September 8, 2009
House prices in the U.S. continued to depreciate in the second quarter 2009 but at a much more moderate rate compared to the fourth quarter 2008, the peak of the collapse in home prices, according to a quarterly housing valuation analysis by IHS Global Insight. Prices fell at a 2.7% annualized rate in the second quarter 2009, compared to 2.1% in the first quarter and a 12.5% rate of decline in the fourth quarter 2008, according to the new House Prices in America, the quarterly U.S. housing valuation analysis from IHS Global Insight, one of the world’s leading companies for economic and financial analysis and forecasting. Nationally, house prices have fallen 11.0%, on average, below their peak in the spring of 2007; when weighted by market value, the nation is now 11.1% undervalued, and 12.6% undervalued when weighted by housing units.
Prices declined in slightly more than one-third– 113 metros– of the 330 metropolitan areas in the study, down from 191 areas in decline in the first quarter, and down sharply from 317 areas registering declines in the fourth quarter of 2008.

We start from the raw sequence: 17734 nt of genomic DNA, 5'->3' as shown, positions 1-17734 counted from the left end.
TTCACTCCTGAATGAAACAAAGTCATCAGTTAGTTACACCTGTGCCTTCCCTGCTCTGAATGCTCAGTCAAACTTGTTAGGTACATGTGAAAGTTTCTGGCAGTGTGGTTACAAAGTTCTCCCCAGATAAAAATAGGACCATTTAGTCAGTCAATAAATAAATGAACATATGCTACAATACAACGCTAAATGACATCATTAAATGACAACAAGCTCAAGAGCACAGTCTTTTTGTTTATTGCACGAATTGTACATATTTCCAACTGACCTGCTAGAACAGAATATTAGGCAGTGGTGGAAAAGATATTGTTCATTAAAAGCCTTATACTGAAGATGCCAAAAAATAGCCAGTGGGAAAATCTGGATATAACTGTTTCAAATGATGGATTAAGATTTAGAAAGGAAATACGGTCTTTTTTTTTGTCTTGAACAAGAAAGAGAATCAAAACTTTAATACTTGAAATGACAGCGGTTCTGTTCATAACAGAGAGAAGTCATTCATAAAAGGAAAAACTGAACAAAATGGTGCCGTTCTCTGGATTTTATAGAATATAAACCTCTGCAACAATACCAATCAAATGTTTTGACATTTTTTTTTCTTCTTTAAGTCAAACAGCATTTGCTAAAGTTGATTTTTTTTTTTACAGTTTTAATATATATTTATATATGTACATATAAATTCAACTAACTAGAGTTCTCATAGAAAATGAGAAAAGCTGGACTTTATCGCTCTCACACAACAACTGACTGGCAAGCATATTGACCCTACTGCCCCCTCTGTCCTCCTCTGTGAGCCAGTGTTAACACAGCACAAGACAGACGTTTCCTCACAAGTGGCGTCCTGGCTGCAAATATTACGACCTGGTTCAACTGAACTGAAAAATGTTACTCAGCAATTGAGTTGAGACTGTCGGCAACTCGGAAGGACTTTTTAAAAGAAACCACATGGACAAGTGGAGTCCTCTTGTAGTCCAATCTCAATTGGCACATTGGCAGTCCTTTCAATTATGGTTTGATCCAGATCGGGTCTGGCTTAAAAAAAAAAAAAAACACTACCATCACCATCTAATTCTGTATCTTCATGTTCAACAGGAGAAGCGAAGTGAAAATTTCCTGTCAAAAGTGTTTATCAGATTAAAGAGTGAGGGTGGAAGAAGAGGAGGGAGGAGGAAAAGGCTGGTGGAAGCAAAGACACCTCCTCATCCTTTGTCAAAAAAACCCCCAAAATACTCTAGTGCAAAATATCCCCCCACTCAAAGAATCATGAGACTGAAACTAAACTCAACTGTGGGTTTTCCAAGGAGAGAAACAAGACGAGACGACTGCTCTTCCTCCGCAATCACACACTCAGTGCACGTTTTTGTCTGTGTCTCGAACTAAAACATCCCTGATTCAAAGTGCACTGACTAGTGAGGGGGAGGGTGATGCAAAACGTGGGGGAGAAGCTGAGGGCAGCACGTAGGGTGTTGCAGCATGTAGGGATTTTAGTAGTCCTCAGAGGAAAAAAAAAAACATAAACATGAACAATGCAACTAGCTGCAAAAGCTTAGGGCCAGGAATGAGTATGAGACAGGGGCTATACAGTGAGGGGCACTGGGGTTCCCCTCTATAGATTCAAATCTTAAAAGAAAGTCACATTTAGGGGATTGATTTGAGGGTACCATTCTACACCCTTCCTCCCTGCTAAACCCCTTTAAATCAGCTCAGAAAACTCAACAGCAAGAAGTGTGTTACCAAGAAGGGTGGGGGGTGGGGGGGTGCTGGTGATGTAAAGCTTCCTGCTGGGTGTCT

The second quarter data from the Federal Housing Finance Agency (FHFA) may represent the bottom of the cycle, said James Diffley, group managing director of IHS Global Insight’s Regional Services Group, “though it is too early to tell for certain, and the waves of foreclosures and short sales may be obscuring the underlying trend.”
“Economic conditions remain dire and the federal tax credit for first-time homebuyers expires at the end of the year,” said Jeannine Cataldi, senior economist and manager of IHS Global Insight’s Regional Real Estate Service. “But available monthly data since May 2009 suggest that the broad decline has ceased.”
Metro areas in California, Florida, and Nevada, states that experienced the highest levels of overvaluation as the housing bubble expanded, and Michigan, which has been hit hard by the recession and cutbacks in the auto industry, have experienced the greatest declines. More than one-third of the nation’s metro areas– 127– have seen prices decline by more than 10%, and nine have seen prices drop by more than 50%, with Merced, Calif., experiencing price declines of 65% off their peak. The largest second quarter home price decline was 6.1%, in St. George, Utah.
Only 16 metro areas, most in the middle of the country and six in Texas, have escaped net home declines during this cycle. Extreme home price overvaluation is essentially nonexistent. Only Atlantic City, N.J., remained extremely overvalued, in stark contrast to 2005 when 52 metro areas, fully one-sixth of the nation’s metropolitan areas, were extremely overvalued.